The cruise ships linked to state’s virus cases

 

MORE than 50 of Queensland's total COVID-19 cases contracted the virus on just three cruise ships, including a Toowoomba man who died this week after a family holiday.

Queensland Health said last night it had traced 52 of the state's 493 cases of the pandemic coronavirus strain to the Ruby Princess, Ovation of the Seas and Voyager of the Seas cruise ships.

The department said 32 Queensland cases had so far been detected among passengers from the Ruby Princess, 16 to Ovation of the Seas and four to Voyager of the Seas.

Cruise ship passengers disembark the Ruby Princess at Circular Quay in Sydney on March 19. Picture: Dean Lewins/AAP
Cruise ship passengers disembark the Ruby Princess at Circular Quay in Sydney on March 19. Picture: Dean Lewins/AAP

Queensland Health is working through a list of thousands of passengers who travelled on those cruise ships to ensure they are quarantining themselves for 14 days and to phone ahead before attending a general practitioner or a fever clinic for testing if they develop symptoms.

Three close family members of Toowoomba man Garry Kirstenfeldt, who died on Wednesday from the pandemic strain of coronavirus, are among Queensland cruise ship passengers who have tested positive to the virus.

They were all passengers on the Voyager of the Seas, which docked in Sydney on March 18.

All are in home isolation grieving his passing. In tributes on Facebook, the 68-year-old, who had an underlying respiratory condition, was described as "a lovely man with a huge heart" who "loved to have fun".

 

 

Almost 2700 passengers were controversially allowed to disembark from the Ruby Princess cruise ship at Sydney's Circular Quay on March 19 after NSW Health deemed the ship "low risk".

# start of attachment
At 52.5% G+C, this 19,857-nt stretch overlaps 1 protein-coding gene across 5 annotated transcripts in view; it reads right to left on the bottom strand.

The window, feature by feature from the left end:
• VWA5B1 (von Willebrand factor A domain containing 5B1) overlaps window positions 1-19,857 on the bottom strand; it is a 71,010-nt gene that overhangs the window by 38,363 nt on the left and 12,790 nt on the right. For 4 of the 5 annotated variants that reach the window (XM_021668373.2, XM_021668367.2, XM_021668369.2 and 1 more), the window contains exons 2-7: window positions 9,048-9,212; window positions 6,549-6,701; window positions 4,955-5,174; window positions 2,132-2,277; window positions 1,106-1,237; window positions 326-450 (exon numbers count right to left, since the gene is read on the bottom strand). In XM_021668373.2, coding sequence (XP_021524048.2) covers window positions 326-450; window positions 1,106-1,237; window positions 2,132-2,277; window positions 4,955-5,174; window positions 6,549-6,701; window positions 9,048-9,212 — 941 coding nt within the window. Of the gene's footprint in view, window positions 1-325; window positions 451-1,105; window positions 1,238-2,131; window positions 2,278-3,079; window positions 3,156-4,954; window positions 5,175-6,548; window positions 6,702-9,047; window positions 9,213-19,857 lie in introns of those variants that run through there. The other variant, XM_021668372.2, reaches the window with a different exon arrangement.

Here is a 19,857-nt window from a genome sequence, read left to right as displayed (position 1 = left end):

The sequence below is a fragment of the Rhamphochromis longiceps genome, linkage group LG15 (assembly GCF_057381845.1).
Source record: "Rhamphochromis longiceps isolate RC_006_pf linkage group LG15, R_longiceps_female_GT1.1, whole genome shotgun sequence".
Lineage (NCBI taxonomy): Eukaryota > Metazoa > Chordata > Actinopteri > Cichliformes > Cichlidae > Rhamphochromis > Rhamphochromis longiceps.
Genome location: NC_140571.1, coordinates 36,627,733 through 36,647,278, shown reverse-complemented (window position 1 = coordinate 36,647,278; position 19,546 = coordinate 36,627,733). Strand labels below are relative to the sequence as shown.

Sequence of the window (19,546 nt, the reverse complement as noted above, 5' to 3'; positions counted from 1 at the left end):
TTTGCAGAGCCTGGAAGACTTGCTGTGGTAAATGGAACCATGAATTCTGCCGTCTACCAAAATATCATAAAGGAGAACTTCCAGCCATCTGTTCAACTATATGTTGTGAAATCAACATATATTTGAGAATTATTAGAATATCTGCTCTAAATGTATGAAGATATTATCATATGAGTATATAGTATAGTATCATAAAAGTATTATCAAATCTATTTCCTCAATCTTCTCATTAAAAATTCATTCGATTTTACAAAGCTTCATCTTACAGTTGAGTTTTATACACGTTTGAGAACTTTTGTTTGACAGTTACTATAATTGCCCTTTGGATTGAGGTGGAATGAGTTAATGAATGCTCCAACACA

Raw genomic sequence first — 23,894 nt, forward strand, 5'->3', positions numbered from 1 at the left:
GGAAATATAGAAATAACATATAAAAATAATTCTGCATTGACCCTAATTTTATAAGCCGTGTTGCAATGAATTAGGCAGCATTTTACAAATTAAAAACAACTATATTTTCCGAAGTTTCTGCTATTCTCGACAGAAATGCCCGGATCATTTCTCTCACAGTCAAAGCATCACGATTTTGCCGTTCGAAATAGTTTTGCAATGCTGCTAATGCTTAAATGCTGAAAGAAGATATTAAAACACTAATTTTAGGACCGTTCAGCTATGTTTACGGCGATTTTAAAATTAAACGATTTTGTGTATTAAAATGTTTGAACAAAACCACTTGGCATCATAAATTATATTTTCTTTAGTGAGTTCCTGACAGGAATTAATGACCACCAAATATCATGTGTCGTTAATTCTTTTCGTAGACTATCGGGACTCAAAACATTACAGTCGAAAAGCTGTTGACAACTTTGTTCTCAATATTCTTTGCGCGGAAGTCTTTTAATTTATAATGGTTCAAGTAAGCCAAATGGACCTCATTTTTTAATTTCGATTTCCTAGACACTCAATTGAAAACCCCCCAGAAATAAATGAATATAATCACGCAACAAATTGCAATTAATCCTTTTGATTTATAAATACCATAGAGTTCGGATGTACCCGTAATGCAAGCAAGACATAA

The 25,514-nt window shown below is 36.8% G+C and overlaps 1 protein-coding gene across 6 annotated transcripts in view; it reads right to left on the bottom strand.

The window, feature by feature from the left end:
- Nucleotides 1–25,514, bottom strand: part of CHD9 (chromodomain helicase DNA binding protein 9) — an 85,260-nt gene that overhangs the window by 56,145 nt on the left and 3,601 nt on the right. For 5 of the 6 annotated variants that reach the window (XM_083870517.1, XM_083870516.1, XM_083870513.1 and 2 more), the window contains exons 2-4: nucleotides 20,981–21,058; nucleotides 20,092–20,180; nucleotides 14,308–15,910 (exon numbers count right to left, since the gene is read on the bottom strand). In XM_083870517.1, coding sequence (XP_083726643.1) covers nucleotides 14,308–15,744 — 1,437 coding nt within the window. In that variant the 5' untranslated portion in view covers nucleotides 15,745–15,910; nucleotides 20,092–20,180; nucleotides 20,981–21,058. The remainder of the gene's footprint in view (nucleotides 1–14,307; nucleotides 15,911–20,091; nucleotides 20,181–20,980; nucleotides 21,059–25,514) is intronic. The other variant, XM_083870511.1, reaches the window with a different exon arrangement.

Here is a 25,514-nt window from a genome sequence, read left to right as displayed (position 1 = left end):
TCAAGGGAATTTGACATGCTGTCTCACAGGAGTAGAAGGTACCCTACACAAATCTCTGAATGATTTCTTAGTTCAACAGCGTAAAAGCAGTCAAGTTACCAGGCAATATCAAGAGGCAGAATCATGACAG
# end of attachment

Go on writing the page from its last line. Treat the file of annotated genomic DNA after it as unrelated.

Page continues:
Since then, more than 130 Australians who were on board the ship have tested positive to the new virus, including a Sydney woman in her 70s who later died.

Mr Kirstenfeldt is among 13 Australians who have lost their lives after contracting COVID-19, all of them elderly. At least four of them - almost a third - had been on cruises in the days before their deaths.

Australia's first death from the virus, James Kwan, 78, who died in a Perth hospital on March 1, had been on the Diamond Princess cruise ship. A West Australian in his 70s died yesterday after holidaying on a cruise.

Health Minister Steven Miles said Mr Kirstenfeldt's death "should serve as a reminder to us all that this virus will kill".

Toowoomba resident Garry Kirstenfeldt, who died after a cruise on the Ruby Princess. (Facebook photo)
Toowoomba resident Garry Kirstenfeldt, who died after a cruise on the Ruby Princess. (Facebook photo)

"That is why we are taking it all so seriously," Mr Miles said.

"It could kill somebody you know. They could have caught it from you. That is why it is so important that absolutely everybody complies with the social distancing measures that we have put in place.

"Whether you're young or old, rich or poor, we need every single Queenslander to comply with these rules. They will only work if we all do it."

Queensland Chief Health Officer Jeannette Young yesterday implored people to stay home if they had any symptoms at all.

"We are still seeing people go to work for three or four days unwell, then think this might be COVID-19, get tested, and yes it is," Dr Young said.

"We have to do an enormous amount of contact tracing.

"We have to require a large number of people to go into quarantine.

"If we could just stop that one problem.

"If every single Queenslander, all five million of us, if we get unwell, just stay home. It's the best advice any time and now it's more important than ever.

"I understand that people have jobs that they have to do. I understand that some people won't get paid and I realise how difficult that is.

"But that is my absolute imperative that I'm asking of every Queenslander.

"If you are sick, stay home."

 

 

 

 

 

 

 

Originally published as The cruise ships linked to state's virus cases



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